Left-hander Craig Breslow then picked up Workman in the sixth, snuffing a potential rally by inducing Hosmer to ground into a double play. Junichi Tazawa worked a scoreless seventh and eighth, and Koji Uehara set down the Royals in the ninth, the bullpen combining to shut out K.C. on four hits over the last five innings. Uehara now has a dozen saves, and has pitched 16 straight scoreless innings, matching his career high.

Middlebrooks, meanwhile, provided punch from a position that had accounted for little in the past month, Jose Iglesias batting just .167 (11-for-66) in his past 19 games before being traded July 30, and the platoon of Brock Holt and Brandon Snyder combining to go 5-for-38 (.132) with no home runs and three RBIs in the 10 games since the deal.

Middlebrooks had hit safely in his past eight games in Pawtucket before being told Friday night that he was rejoining the Sox and said that he had made a couple of minor mechanical adjustments at the plate that had led to more walks and more hitter-friendly pitch counts, which meant more pitches to square up.

There was work to be done above the neck, too. Manager John Farrell used the word "focus.”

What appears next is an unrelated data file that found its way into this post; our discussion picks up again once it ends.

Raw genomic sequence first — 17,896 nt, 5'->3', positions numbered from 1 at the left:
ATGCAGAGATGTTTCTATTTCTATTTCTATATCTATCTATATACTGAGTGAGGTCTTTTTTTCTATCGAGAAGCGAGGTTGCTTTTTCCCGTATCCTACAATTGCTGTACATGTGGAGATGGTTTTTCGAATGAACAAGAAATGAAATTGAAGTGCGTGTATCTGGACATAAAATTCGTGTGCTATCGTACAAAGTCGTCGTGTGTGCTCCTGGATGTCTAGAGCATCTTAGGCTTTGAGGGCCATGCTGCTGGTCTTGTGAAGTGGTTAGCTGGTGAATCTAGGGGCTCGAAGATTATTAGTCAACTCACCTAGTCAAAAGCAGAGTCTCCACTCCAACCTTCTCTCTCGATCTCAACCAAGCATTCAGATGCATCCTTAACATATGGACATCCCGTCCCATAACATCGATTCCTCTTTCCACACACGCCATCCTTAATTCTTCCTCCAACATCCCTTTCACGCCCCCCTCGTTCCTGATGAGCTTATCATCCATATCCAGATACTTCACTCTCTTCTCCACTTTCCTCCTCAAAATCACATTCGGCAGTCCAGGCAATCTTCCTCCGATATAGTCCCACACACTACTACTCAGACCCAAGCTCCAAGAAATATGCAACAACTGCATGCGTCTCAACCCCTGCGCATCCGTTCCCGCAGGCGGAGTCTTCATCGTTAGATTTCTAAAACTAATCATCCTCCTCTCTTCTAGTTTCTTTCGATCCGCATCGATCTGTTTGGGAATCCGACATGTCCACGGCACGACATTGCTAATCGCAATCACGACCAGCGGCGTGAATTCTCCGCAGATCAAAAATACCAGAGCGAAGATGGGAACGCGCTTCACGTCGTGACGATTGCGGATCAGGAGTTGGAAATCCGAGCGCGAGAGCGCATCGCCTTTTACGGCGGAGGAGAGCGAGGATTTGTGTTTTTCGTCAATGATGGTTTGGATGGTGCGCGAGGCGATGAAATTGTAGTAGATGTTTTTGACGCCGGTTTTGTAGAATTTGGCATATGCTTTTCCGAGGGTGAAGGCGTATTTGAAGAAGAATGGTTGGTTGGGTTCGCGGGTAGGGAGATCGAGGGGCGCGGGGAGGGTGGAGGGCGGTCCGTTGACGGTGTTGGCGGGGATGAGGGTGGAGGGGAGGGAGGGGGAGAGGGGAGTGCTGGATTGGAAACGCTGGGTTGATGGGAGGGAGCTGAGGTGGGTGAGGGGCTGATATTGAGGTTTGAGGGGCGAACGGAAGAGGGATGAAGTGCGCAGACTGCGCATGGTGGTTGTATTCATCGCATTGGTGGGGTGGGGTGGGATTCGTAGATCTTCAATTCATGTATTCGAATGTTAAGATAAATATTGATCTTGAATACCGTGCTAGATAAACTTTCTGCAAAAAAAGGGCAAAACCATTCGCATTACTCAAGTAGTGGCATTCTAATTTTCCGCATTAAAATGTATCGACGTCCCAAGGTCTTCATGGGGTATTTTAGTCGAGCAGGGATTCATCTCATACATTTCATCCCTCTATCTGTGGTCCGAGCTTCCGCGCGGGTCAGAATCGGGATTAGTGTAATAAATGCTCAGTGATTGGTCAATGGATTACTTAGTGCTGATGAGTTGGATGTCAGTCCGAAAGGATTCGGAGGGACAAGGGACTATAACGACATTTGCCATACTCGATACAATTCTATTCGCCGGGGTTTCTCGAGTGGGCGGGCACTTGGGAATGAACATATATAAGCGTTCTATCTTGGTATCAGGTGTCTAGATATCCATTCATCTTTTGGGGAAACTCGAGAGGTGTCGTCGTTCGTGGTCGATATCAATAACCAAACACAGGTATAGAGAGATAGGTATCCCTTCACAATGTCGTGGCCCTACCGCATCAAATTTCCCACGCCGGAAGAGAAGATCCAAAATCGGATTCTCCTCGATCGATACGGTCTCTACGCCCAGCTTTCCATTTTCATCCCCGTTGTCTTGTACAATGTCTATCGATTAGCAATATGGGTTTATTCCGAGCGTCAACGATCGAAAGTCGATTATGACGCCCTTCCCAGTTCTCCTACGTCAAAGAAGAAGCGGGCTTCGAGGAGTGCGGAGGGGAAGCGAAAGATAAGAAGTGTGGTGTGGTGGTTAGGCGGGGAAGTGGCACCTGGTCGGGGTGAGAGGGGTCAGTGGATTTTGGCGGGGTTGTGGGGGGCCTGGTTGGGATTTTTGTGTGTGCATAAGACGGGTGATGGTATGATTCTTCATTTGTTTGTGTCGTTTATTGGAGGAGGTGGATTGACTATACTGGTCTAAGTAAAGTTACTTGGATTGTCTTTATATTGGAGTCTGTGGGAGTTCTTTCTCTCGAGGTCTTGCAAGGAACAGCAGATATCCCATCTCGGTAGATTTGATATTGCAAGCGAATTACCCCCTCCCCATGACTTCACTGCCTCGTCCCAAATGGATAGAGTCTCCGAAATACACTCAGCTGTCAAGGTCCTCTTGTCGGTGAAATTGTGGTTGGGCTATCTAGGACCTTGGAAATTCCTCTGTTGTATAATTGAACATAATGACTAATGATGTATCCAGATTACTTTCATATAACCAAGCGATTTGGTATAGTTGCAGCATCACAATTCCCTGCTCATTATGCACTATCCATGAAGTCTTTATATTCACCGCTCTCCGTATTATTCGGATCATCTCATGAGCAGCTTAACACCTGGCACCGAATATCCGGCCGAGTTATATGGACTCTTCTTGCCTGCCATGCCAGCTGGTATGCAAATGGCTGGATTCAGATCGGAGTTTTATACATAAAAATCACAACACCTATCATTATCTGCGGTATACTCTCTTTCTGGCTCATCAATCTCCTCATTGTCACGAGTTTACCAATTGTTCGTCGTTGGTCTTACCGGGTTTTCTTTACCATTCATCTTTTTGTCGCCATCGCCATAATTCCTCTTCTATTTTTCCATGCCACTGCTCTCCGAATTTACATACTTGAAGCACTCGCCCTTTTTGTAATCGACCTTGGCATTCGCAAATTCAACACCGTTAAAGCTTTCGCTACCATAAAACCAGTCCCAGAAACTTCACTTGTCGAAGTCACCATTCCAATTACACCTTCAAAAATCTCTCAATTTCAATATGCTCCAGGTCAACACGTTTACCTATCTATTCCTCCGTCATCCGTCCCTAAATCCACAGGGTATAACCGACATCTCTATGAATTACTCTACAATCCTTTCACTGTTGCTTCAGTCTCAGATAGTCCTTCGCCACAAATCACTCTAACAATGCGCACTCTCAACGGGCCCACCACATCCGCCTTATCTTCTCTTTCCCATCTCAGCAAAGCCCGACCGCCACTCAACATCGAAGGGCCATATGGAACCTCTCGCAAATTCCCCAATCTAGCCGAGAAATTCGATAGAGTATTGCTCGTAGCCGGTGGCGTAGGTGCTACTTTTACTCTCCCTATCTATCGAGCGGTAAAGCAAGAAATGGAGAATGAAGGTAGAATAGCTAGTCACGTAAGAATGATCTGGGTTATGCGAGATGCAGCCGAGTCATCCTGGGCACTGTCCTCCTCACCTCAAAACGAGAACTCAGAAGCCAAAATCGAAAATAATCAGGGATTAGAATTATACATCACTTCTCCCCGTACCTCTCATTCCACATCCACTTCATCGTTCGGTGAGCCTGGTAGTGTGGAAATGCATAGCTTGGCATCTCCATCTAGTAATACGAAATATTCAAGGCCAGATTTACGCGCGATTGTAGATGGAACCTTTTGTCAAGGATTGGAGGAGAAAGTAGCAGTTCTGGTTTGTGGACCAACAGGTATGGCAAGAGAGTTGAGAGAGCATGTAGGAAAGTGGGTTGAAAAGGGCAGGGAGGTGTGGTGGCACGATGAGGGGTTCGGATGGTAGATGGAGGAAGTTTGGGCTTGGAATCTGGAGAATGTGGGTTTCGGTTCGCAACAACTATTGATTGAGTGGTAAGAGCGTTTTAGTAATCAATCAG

"Every player finds himself in that situation at one time or another in your career," the Sox manager said. "One of the things when a player signs a contract, they're hit with, 'This is what you have to focus on.' It can be a mantra, it can be very boring to the player, the taking away from the end result.

"You can ride the elevator of when you're going good, when you're going bad. Sometimes, your thoughts are directed in ways you can't impact, whether it's how people think to perceive you. The only thing you can control is the preparation of today, then go out with the freedom of knowing you put the work in and let things fall where they may.

"Sometimes, harping on what has happened and trying to make up for time that has gone by -- that's where the spiral can really start to unfold."

The lesson evidently was not lost on Middlebrooks. It helped, he said, to be with manager Gary DiSarcina and hitting coach Dave Joppie, both of whom had been with him in the lower minors.

"That's a good foundation to get back my feet under me, get back to basics and have fun again," he said. "As a young guy in this market, you can get caught up in a lot of off-field stuff, a little bit of everything, and it snowballed on me. I didn't have blinders on like I normally do and just play baseball. I worried about this and that. You can't do that and perform at this high a level."

Middlebrooks had written in his diary for ESPNBoston.com that he didn't want to be traded, even as he tried to ignore the swirl of speculation around him. He's cut himself off from social media like Twitter, he said, as part of his effort to reduce the distractions.

"Man, I want to be a consistent player," he said. "That's another word we use along with focus. On and off the field, offense, defense, be a good teammate. That's what it's about."

The most valuable takeaway from his time in Pawtucket?

"Oh man, just not to take this for granted," he said. "You can lose this real quick. I'm just going to take it day by day and going to have fun."